In my undergraduate coursework, I dedicated myself to exploring Canadian and international history during the twentieth century. To my surprise, I discovered that oil, and energy in general, were largely invisible subjects — things that were simply ‘there’ in the fabric of history, but that were rarely considered or problematized on their own.

After taking several inspiring history courses early in my undergraduate degree, I began to see a future as an energy historian. Outstanding Professors like Norman Hillmer and Aleksandra Bennett added jet fuel to my passion for history, while at the same time they taught me the art and craft of careful historical research.

It goes without saying that Carleton University, the Department of History, and my teachers and mentors have all played an essential role in shaping the person that I am today.

And then you immediately went on to pursue graduate work, correct?

That’s right. In the fall of 2010, I began a Master’s degree at Carleton in which I continued to study British and Canadian history through the lens of energy. My thesis explored the transition from coal to oil fuel that occurred in the British Royal Navy during the early twentieth century, and the sociocultural ramifications that this shift created for Britons at local, national, and international levels. Here, too, the knowledge, guidance, and support of educators like Dominique Marshall, Tim Cook, Jennifer Evans, and David Dean were critical to my development as a student, but also as a young professional preparing to enter the workforce.

I finished my MA with a hunger to learn more about the history of oil and its impact on everyday life, both in the past and in the present. In the Fall of 2012, I began my PHD at Carleton with the aim of exploring the social and cultural aspects of petroleum. In this program, I learned how to disentangle the messy and complicated events of the past, and to pick out important lessons for navigating my own changing energy landscape.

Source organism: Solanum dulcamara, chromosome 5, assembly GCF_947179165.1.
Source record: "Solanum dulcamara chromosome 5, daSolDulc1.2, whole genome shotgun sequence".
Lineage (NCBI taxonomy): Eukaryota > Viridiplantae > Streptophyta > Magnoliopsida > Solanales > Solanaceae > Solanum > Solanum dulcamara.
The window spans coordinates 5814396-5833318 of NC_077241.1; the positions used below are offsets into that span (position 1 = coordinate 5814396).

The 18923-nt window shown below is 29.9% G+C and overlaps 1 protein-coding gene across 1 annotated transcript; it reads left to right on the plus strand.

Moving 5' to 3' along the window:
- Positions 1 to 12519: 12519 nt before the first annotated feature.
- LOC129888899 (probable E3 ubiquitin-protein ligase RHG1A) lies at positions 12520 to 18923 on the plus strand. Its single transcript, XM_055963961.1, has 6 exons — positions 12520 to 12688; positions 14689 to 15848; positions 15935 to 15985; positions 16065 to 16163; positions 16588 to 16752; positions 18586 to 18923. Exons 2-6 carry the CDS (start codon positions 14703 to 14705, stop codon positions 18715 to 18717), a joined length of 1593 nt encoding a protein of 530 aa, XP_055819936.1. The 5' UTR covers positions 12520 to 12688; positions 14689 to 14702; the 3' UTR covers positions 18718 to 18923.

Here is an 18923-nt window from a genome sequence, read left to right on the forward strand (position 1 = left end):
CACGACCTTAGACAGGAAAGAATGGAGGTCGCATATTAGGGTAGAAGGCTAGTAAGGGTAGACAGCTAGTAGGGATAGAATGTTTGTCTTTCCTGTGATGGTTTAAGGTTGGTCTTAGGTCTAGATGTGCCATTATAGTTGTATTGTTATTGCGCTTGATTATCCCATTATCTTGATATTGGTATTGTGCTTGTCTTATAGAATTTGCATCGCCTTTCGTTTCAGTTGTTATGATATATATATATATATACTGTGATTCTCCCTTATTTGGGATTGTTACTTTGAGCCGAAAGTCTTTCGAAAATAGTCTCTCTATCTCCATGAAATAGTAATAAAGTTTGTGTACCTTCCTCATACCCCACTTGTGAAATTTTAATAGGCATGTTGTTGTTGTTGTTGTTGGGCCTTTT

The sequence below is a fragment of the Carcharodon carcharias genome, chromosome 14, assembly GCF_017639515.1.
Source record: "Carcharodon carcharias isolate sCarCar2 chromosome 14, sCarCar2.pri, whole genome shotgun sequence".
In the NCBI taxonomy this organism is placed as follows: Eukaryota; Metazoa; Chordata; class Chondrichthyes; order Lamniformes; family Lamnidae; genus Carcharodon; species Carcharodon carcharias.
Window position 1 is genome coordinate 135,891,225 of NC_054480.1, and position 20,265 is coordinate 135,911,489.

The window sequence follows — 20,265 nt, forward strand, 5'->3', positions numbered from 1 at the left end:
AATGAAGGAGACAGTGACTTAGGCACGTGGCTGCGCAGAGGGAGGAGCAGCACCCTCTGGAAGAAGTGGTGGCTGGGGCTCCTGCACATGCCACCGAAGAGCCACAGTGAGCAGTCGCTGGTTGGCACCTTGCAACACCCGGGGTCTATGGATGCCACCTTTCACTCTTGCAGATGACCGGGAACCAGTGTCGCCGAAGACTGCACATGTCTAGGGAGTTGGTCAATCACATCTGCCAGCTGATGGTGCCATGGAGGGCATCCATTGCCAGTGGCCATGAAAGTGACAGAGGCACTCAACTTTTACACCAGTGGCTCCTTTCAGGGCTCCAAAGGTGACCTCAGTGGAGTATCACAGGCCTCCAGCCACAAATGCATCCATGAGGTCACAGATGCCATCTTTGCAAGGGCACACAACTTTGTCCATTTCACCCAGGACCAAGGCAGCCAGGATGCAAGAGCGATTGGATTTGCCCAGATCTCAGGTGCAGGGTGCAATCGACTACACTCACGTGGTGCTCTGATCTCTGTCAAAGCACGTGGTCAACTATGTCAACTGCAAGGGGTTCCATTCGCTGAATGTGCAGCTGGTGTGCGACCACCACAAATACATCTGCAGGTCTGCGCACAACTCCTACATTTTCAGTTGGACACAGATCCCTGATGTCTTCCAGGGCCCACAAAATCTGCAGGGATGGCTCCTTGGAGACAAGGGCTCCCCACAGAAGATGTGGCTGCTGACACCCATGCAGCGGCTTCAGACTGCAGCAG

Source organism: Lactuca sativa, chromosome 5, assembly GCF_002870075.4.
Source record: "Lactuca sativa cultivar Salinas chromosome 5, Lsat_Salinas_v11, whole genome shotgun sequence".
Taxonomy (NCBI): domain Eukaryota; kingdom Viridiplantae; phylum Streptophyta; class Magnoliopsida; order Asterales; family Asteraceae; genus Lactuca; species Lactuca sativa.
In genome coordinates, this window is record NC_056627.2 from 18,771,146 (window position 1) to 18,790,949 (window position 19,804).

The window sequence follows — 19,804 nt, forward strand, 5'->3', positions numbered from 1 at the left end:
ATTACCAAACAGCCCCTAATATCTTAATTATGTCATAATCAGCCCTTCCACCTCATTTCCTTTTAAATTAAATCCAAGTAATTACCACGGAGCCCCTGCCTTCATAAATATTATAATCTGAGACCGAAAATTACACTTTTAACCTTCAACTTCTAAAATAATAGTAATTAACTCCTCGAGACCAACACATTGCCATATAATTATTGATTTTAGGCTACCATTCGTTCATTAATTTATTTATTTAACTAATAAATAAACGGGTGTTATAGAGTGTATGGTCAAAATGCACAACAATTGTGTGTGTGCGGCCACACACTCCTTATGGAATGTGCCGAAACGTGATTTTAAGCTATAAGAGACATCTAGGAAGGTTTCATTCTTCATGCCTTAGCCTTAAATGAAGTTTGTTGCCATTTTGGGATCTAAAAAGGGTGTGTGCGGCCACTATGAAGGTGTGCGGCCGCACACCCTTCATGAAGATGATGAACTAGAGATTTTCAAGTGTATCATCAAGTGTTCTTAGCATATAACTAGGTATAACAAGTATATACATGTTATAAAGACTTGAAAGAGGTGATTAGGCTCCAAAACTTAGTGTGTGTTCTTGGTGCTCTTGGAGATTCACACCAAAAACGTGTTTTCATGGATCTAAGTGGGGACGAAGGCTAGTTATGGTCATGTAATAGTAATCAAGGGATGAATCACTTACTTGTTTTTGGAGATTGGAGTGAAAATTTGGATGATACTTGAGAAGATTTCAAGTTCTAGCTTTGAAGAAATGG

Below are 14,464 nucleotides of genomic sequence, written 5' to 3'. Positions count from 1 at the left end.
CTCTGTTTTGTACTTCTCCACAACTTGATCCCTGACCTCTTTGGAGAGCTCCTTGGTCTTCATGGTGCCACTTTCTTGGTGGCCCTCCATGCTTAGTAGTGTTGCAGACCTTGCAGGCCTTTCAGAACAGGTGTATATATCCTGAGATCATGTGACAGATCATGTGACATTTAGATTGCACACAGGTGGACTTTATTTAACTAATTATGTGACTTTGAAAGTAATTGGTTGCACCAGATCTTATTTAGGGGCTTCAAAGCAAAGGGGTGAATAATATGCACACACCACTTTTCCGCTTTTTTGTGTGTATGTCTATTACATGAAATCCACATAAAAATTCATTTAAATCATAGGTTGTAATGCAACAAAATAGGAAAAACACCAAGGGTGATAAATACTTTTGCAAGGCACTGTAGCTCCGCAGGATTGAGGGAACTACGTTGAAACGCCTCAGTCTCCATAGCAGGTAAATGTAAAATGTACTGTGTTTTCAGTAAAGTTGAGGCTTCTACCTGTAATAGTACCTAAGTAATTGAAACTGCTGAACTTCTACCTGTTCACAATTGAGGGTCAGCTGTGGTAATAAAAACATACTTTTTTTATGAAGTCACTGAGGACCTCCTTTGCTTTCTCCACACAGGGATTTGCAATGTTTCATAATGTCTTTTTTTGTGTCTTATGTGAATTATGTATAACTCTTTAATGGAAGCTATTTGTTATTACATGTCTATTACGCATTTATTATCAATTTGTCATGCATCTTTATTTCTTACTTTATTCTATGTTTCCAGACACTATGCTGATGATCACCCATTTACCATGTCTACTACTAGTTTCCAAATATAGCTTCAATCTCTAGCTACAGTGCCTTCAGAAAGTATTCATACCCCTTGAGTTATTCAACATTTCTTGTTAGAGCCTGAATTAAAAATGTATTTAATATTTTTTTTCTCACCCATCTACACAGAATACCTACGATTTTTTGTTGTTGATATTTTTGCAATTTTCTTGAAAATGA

In June 2018, I graduated from Carleton for the third and final time. There is a perception out there that a graduate student should never do all three of their degrees at one institution. The thinking being that there are too few opportunities to connect with scholars in the field, or that a student may become coddled by their home department. In some instances, I am sure, these concerns are warranted. But in all my years at Carleton I have found quite the opposite to be true.

Ian Werely

Year after year, I have discovered at Carleton an abundance of new ways to learn, connect, and grow, both as a student and as a young professional. I have fond memories of contributing to various student clubs and societies, and of participating in networking events like undergraduate colloquiums and graduate student conferences. Practically every semester there was a new competition, contest, or prize that I could enter to challenge my research and writing skills, and I was fortunate to have undertaken dozens of training sessions and mini-courses designed to enhance my teaching abilities. Finally, I have learned from some of the most inspiring thinkers in the fields of history, philosophy, law, and geography, and have recently been granted an opportunity to teach my own course to the next generation of Carleton students.